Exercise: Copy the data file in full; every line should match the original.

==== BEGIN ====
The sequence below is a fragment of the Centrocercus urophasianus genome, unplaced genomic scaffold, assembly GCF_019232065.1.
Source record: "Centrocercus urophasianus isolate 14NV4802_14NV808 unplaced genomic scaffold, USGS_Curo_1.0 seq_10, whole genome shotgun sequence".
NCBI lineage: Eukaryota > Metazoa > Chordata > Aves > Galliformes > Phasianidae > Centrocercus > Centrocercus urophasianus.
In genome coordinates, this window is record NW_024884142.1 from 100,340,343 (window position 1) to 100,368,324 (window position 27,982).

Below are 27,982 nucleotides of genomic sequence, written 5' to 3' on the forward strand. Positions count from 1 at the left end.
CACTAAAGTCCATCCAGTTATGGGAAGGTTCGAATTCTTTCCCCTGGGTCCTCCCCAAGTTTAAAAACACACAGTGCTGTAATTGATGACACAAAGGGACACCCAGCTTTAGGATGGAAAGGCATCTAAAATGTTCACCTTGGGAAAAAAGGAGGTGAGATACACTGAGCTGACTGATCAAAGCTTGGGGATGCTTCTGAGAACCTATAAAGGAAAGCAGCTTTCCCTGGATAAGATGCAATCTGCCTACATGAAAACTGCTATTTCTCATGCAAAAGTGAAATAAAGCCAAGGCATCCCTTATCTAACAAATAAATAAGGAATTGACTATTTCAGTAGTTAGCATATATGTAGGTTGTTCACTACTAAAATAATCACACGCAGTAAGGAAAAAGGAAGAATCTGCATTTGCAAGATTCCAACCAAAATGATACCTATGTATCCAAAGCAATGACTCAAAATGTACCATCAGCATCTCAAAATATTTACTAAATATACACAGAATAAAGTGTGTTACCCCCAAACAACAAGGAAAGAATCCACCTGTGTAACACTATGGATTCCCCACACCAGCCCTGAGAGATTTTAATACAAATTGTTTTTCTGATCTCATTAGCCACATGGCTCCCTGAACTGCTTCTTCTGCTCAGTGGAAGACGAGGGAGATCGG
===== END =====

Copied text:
The sequence below is a fragment of the Centrocercus urophasianus genome, unplaced genomic scaffold, assembly GCF_019232065.1.
Source record: "Centrocercus urophasianus isolate 14NV4802_14NV808 unplaced genomic scaffold, USGS_Curo_1.0 seq_10, whole genome shotgun sequence".
NCBI lineage: Eukaryota > Metazoa > Chordata > Aves > Galliformes > Phasianidae > Centrocercus > Centrocercus urophasianus.
In genome coordinates, this window is record NW_024884142.1 from 100,340,343 (window position 1) to 100,368,324 (window position 27,982).

Below are 27,982 nucleotides of genomic sequence, written 5' to 3' on the forward strand. Positions count from 1 at the left end.
CACTAAAGTCCATCCAGTTATGGGAAGGTTCGAATTCTTTCCCCTGGGTCCTCCCCAAGTTTAAAAACACACAGTGCTGTAATTGATGACACAAAGGGACACCCAGCTTTAGGATGGAAAGGCATCTAAAATGTTCACCTTGGGAAAAAAGGAGGTGAGATACACTGAGCTGACTGATCAAAGCTTGGGGATGCTTCTGAGAACCTATAAAGGAAAGCAGCTTTCCCTGGATAAGATGCAATCTGCCTACATGAAAACTGCTATTTCTCATGCAAAAGTGAAATAAAGCCAAGGCATCCCTTATCTAACAAATAAATAAGGAATTGACTATTTCAGTAGTTAGCATATATGTAGGTTGTTCACTACTAAAATAATCACACGCAGTAAGGAAAAAGGAAGAATCTGCATTTGCAAGATTCCAACCAAAATGATACCTATGTATCCAAAGCAATGACTCAAAATGTACCATCAGCATCTCAAAATATTTACTAAATATACACAGAATAAAGTGTGTTACCCCCAAACAACAAGGAAAGAATCCACCTGTGTAACACTATGGATTCCCCACACCAGCCCTGAGAGATTTTAATACAAATTGTTTTTCTGATCTCATTAGCCACATGGCTCCCTGAACTGCTTCTTCTGCTCAGTGGAAGACGAGGGAGATCGG